UK retail is in a state of flux, driven for the most part by the ongoing shift to online and changes in consumer behaviour. More recently, this has been compounded by rising costs such as business rates and the minimum wage, not to mention Brexit-related uncertainty.
Disruption is by no means a UK phenomenon and technological advances are disrupting markets globally. For example, retail conditions in some sectors of the US are exceptionally difficult.
That said, clear trends are developing which give us clues as to the future shape of retail real estate. The immense Hudson Yards development in New York is a very successful example of a carefully curated retail and leisure mix.
The structural shift to online in the UK has been underway for over a decade – online sales accounted for just 3% of total retail sales in 2007, against nearly 20% in 2018. This has presented a significant challenge to the traditional retail model and has caused widespread disruption. We expect this disruption to continue, at least in the short term, but in time the sector will balance out to a ‘new state of normal’.
There is likely to be significantly less retail space going forward, but that which remains will have a clear purpose. Moreover, it is key to note that around 80% of all retail sales still occur in physical stores. Success in the future will therefore be based on a balanced approach to physical footprint, digital alignment and logistics execution.
To-date, the combined impact of these trends has been uneven, although, we see a pattern emerging based on shopper missions. These are polarising along the lines of destination, experience-orientated visits; purpose shopping, focused on specific purchases, and community-based convenience trips.
The mainstream department stores are in retreat, hampered by more direct interaction between brands and consumers and a lack of investment, as well as high occupancy costs. The concept is not necessarily obsolete, as evidenced by some very successful high-end operators, but the key to its wider survival almost certainly lies in a much smaller store footprint and a focus on experiential, lifestyle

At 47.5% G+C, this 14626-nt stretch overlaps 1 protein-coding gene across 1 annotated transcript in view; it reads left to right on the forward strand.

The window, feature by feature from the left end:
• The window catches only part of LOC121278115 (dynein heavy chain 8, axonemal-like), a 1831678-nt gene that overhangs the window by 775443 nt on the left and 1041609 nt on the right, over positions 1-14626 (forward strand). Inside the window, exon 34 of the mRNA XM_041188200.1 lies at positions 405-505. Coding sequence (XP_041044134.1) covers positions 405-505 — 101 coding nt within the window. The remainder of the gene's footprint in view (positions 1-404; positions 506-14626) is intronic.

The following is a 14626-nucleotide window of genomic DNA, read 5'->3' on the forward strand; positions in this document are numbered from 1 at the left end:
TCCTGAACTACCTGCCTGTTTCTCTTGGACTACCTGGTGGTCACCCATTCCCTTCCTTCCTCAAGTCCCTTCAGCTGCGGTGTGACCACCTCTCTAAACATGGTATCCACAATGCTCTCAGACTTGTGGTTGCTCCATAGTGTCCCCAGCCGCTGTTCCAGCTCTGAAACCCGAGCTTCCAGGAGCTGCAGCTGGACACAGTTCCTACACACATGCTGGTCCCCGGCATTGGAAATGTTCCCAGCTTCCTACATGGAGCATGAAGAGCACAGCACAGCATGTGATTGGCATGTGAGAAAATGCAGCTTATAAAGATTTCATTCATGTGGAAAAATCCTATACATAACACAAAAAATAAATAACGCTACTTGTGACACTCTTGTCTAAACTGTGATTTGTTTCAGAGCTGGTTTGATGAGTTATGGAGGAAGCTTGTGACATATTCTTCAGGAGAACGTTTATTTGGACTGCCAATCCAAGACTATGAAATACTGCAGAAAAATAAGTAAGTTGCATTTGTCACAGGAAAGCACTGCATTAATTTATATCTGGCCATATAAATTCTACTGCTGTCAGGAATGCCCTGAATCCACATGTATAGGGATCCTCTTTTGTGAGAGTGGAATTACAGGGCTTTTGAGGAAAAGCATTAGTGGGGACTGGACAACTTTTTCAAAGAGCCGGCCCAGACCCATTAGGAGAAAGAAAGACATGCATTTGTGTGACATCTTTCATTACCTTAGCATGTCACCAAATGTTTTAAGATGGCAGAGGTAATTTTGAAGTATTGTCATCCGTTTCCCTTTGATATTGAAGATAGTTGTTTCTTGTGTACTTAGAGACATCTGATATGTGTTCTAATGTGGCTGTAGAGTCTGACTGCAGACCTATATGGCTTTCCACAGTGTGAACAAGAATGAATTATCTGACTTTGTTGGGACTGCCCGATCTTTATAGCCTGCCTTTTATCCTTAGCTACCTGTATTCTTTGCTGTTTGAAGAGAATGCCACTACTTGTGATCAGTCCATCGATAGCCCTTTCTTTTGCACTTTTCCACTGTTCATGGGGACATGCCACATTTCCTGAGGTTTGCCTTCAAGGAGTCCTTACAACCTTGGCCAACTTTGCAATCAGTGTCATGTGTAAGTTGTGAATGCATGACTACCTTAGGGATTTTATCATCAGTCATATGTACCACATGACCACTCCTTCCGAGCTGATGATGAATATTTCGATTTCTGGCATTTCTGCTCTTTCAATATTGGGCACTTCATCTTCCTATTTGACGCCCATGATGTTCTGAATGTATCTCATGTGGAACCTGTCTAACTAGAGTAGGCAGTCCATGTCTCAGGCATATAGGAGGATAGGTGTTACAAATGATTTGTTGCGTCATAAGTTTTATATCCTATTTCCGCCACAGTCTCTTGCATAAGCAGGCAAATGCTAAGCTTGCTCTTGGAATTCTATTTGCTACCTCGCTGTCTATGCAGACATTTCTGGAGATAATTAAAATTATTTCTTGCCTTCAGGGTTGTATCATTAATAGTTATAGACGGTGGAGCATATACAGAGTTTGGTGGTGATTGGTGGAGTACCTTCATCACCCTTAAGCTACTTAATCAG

and wellness formats.
Other areas prone to disruption include high streets in small and medium-sized towns (unless they have a lifestyle offering), as well as secondary shopping centres, many of which will need to be repurposed. There is, however, a distinction between comparison based secondary centres and service/convenience-led schemes which are aligned to their local catchment and play a vital role within the community.
Outlet centres, on the other hand, benefit from an exciting value proposition and, in some cases, a strong leisure offer which enables shoppers to ‘make a day of it’. Retail in Central and Suburban London also carries a very low risk of obsolescence, benefitting from strong demographics and ongoing infrastructure improvements. The same is also true for prime high streets in regional cities.
Traditional retail will continue to play a vital role in the distribution chain, although it will likely form a smaller component of the overall tenant mix on high streets and in shopping centres and retail parks. We should acknowledge that the UK has too much front-end retail space – probably in the region of 25-30% – and that store closures, whether the result of ‘right-sizing’ or retailer insolvency, will continue to be a feature of the retail market for the foreseeable future. In order to achieve this, it is likely that some centres and retail parks will need to be completely redeveloped.
That said, amidst the negative headlines, it would be easy to overlook the opportunities in the current market. Voids left by departing retailers create space for alternative uses and functions, such as events venues, educational facilities, exhibitions, civic and commercial offices, as well as much needed residential space. Private medical facilities and places for health and wellbeing are also on the increase.
Market pressures are forcing occupiers to innovate, and exciting new concepts continue to emerge. The rapid growth of new leisure operators, particularly in city centre locations, is an example of this – in addition to food and beverage, activity and fitness-based formats are increasingly filling gaps left by traditional retailers. Technology is turning the retail sector on its head, although it is not necessarily the enemy of occupiers and investors and should be considered key to enhancing the in-store experience, as well as making property management and marketing more efficient.
As consumers become more demanding and less predictable, flexibility in the built environment is critical to ensuring the continued vitality and viability of our retail and leisure destinations. Whilst central government will need to assist this process by creating the right conditions for regeneration, local planners, investors and occupiers will also need to play a role in this. The headwinds currently facing UK retail are expected to continue at least in the medium term, but once the dust settles, the sector will emerge fitter for purpose, leaner and more dynamic than ever before.
Download the full report to understand the retail sectors most at risk of disruption and those where significant opportunity lies.